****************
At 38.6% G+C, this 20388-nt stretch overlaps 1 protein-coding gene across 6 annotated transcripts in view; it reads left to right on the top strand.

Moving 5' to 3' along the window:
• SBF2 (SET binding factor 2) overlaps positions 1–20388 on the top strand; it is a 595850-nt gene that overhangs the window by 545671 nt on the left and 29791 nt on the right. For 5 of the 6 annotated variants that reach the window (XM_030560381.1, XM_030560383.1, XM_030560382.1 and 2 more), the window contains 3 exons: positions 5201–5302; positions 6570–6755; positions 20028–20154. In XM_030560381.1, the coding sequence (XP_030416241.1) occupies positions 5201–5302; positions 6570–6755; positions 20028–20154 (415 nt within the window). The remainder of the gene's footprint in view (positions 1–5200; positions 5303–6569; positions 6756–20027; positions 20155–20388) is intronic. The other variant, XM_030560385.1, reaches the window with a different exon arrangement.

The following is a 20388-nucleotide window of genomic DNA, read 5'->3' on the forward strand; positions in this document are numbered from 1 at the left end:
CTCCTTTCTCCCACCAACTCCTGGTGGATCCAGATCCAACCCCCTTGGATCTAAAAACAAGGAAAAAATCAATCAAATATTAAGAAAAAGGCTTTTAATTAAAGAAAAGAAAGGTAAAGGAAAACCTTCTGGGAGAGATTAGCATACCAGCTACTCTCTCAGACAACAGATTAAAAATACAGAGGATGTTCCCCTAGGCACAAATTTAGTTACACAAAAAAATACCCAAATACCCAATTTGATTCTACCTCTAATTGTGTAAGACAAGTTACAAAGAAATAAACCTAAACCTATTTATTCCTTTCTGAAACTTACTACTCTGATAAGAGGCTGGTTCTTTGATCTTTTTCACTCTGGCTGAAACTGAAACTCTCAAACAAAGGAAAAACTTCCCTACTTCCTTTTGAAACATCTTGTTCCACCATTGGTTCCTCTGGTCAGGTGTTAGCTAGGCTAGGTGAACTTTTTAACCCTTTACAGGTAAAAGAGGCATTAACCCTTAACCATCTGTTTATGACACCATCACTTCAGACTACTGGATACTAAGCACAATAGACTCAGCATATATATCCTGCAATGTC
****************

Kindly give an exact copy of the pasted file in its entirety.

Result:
At 38.6% G+C, this 20388-nt stretch overlaps 1 protein-coding gene across 6 annotated transcripts in view; it reads left to right on the top strand.

Moving 5' to 3' along the window:
• SBF2 (SET binding factor 2) overlaps positions 1–20388 on the top strand; it is a 595850-nt gene that overhangs the window by 545671 nt on the left and 29791 nt on the right. For 5 of the 6 annotated variants that reach the window (XM_030560381.1, XM_030560383.1, XM_030560382.1 and 2 more), the window contains 3 exons: positions 5201–5302; positions 6570–6755; positions 20028–20154. In XM_030560381.1, the coding sequence (XP_030416241.1) occupies positions 5201–5302; positions 6570–6755; positions 20028–20154 (415 nt within the window). The remainder of the gene's footprint in view (positions 1–5200; positions 5303–6569; positions 6756–20027; positions 20155–20388) is intronic. The other variant, XM_030560385.1, reaches the window with a different exon arrangement.

The following is a 20388-nucleotide window of genomic DNA, read 5'->3' on the forward strand; positions in this document are numbered from 1 at the left end:
CTCCTTTCTCCCACCAACTCCTGGTGGATCCAGATCCAACCCCCTTGGATCTAAAAACAAGGAAAAAATCAATCAAATATTAAGAAAAAGGCTTTTAATTAAAGAAAAGAAAGGTAAAGGAAAACCTTCTGGGAGAGATTAGCATACCAGCTACTCTCTCAGACAACAGATTAAAAATACAGAGGATGTTCCCCTAGGCACAAATTTAGTTACACAAAAAAATACCCAAATACCCAATTTGATTCTACCTCTAATTGTGTAAGACAAGTTACAAAGAAATAAACCTAAACCTATTTATTCCTTTCTGAAACTTACTACTCTGATAAGAGGCTGGTTCTTTGATCTTTTTCACTCTGGCTGAAACTGAAACTCTCAAACAAAGGAAAAACTTCCCTACTTCCTTTTGAAACATCTTGTTCCACCATTGGTTCCTCTGGTCAGGTGTTAGCTAGGCTAGGTGAACTTTTTAACCCTTTACAGGTAAAAGAGGCATTAACCCTTAACCATCTGTTTATGACACCATCACTTCAGACTACTGGATACTAAGCACAATAGACTCAGCATATATATCCTGCAATGTC